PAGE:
I love the Italians. They’re stylish, cool, articulate, passionate, a-la-mode and best of all, terribly cheeky. They always have a prego for my grazie. The men call me things like bellisima and carina, wolf whistling as they zoom past on their Vespas in pin stripe suits and pocket squares. The women will inform you that your shoelace is undone or that your cardigan as fallen from the back of your chair onto the floor.
But for all their pros, they have one enormous con that, as a member if the British Empire, I refuse to accept.
They have no idea how to queue. And it makes me so darn mad.
I could be anywhere, waiting to guiltily purchase clothing that will most definitely push my returning luggage over the 20kg limit, queuing up for my ritual cry in the University Erasmus Office or even hovering nervously at the post-office cash machine in the hope that my overdraft is still in tact. All of these situations are occasions that would be easily facilitated with the implementation of an orderly queue. Instead, what occurs before my eyes can only be described as sheer madness. Madness, I tell you!
Take the till at H&M. There I am, blue dress and chinos in hand. I’m waiting patiently just in front of an unmanned till under the impression that as soon as a sales assistant spots me, they will draw the logical conclusion that I would like pay. I have weaved my way through the makeshift barriers and I am standing at a threshold: the threshold between nice clothes and an empty bank account. All it takes a flicker of a facial expression and the unwritten contract between sales assistant and shopper is signed, sealed and delivered with an Italian flourish.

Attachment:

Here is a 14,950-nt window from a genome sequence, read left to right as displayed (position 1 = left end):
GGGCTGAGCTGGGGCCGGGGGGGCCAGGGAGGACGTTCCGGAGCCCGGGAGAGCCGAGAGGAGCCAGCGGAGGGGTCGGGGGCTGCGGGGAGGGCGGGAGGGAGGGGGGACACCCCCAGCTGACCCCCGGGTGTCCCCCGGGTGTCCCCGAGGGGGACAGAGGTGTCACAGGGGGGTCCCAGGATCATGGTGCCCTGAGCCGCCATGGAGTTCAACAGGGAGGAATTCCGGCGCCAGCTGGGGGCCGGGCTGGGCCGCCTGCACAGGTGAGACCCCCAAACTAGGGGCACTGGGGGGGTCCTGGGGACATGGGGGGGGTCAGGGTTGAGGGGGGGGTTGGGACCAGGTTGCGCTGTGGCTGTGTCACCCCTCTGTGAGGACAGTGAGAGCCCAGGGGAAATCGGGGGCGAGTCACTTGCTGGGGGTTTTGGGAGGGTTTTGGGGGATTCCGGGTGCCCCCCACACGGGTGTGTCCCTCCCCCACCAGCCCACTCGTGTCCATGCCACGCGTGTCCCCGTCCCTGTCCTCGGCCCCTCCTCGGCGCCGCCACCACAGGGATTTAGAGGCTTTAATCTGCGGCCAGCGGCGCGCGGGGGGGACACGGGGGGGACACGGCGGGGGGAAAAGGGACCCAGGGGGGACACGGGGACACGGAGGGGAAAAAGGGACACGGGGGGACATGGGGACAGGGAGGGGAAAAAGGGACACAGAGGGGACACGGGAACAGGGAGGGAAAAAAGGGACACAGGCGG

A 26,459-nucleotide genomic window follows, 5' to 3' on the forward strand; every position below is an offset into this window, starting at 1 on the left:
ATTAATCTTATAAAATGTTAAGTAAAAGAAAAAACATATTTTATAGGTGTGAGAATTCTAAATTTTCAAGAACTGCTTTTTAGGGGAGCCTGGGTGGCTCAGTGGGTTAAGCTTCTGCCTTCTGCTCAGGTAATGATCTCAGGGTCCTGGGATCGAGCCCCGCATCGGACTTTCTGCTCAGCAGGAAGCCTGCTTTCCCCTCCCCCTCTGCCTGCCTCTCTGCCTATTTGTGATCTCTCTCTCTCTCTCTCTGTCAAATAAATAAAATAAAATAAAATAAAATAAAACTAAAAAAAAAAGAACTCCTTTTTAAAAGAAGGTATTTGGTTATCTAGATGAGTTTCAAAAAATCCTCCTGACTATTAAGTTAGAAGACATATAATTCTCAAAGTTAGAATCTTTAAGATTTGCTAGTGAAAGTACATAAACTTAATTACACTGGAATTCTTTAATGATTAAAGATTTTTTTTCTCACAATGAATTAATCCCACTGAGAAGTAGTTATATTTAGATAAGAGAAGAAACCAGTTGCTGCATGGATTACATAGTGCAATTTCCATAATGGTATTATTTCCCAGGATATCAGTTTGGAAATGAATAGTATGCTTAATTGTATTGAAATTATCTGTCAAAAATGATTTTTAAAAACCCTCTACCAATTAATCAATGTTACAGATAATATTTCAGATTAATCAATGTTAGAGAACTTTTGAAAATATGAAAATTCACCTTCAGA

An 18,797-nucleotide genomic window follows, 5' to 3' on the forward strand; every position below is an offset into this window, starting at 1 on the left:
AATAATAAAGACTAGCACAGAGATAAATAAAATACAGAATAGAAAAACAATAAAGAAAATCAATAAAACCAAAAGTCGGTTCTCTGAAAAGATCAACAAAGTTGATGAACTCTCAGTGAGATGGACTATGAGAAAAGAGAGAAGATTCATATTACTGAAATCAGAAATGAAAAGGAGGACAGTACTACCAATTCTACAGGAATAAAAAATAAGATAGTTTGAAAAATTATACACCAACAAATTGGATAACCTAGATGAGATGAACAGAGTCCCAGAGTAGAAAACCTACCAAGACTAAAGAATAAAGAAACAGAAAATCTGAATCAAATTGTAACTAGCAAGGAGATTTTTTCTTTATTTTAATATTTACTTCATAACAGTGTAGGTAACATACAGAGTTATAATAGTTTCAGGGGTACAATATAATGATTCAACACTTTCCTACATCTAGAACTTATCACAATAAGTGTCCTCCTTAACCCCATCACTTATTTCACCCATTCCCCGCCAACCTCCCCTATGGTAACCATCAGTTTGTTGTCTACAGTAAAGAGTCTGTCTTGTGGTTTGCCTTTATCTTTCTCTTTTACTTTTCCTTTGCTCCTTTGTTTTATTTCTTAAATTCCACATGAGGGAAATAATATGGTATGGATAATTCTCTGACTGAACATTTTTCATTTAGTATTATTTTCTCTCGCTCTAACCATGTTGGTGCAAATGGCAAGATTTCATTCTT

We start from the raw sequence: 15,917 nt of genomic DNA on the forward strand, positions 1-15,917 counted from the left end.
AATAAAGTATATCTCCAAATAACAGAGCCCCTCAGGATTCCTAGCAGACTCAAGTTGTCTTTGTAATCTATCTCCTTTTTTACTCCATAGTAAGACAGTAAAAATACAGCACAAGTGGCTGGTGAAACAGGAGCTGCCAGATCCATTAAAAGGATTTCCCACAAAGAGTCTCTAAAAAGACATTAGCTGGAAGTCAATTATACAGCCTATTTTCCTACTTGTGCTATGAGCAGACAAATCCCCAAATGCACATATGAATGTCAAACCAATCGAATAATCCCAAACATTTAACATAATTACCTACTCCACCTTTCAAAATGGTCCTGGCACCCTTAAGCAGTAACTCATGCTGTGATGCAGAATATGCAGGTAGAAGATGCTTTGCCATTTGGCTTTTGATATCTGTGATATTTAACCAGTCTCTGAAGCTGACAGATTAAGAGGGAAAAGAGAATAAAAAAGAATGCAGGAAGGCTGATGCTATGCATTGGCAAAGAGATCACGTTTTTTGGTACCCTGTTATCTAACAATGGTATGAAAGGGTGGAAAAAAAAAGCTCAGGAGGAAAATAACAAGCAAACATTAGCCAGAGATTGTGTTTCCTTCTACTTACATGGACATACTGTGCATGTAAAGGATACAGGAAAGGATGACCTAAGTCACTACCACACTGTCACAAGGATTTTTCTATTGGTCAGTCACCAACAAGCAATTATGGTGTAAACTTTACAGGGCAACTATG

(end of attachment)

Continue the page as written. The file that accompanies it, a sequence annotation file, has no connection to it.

That’s when I spot her.
Scary Spice Mum.
Armed with a pram-dwelling toddler, she is clad entirely in leopard print. She’s wearing far too much lipstick and not enough perfume (Ever walked past somebody in the street and a waft has just hit you, right in the nostril?). Four items are in her hand, all a mixture of animal-print attire. She’s ten feet away from me, standing at the next till along.
Right, hang on.
What’s happening? She has to have seen the clearly marked designated queuing area, why on earth is she stood next to me rather than behind me? I don’t understand. It even says “Queue here” on the sign. What have I missed?
Soon, a number of women assemble behind her and a sales assistant appears in front of her, takes her items and begins to scan and fold them methodically. She’s violating the unwritten shop assistant-customer contract. As for Scary Spice Mum, she’s gone against the shopper-sisterhood code.
NO! I want to yell. THIS ISN’T RIGHT! You’re all doing it wrong! I have been left to stand here like a lemon, disregarded. A disregarded lemon.
Suddenly, adrenaline kicks me in the chest. My mother’s voice sounds in my head: “Man up, woman! Beyoncé wouldn’t stand for this shit and she isn’t even British! Where is your self respect?!”
You’re absolutely right, mother. Beyoncé would NEVER stand for this. And let’s be honest, I am as close as I will ever be to becoming Beyoncé. Time to make a stand.
However, short of shouting, “Excuse me? Yes, sorry, but the queue is actually over here. Trust me, I’m British. This is what I do”, There wasn’t much choice in what I could do next. So, true to my overwhelming sense of national pride and devotion to Her Majesty’s glorious realm…
I stalked to the back of the makeshift queue, muttering under my breath. For you see, folks, I am simply too British to have the nerve to begin an argument in a language that is not native to my tongue, let alone instigate a debate on the moral compass one must use when faced with a queuing conundrum. After all, if you can’t beat ‘em…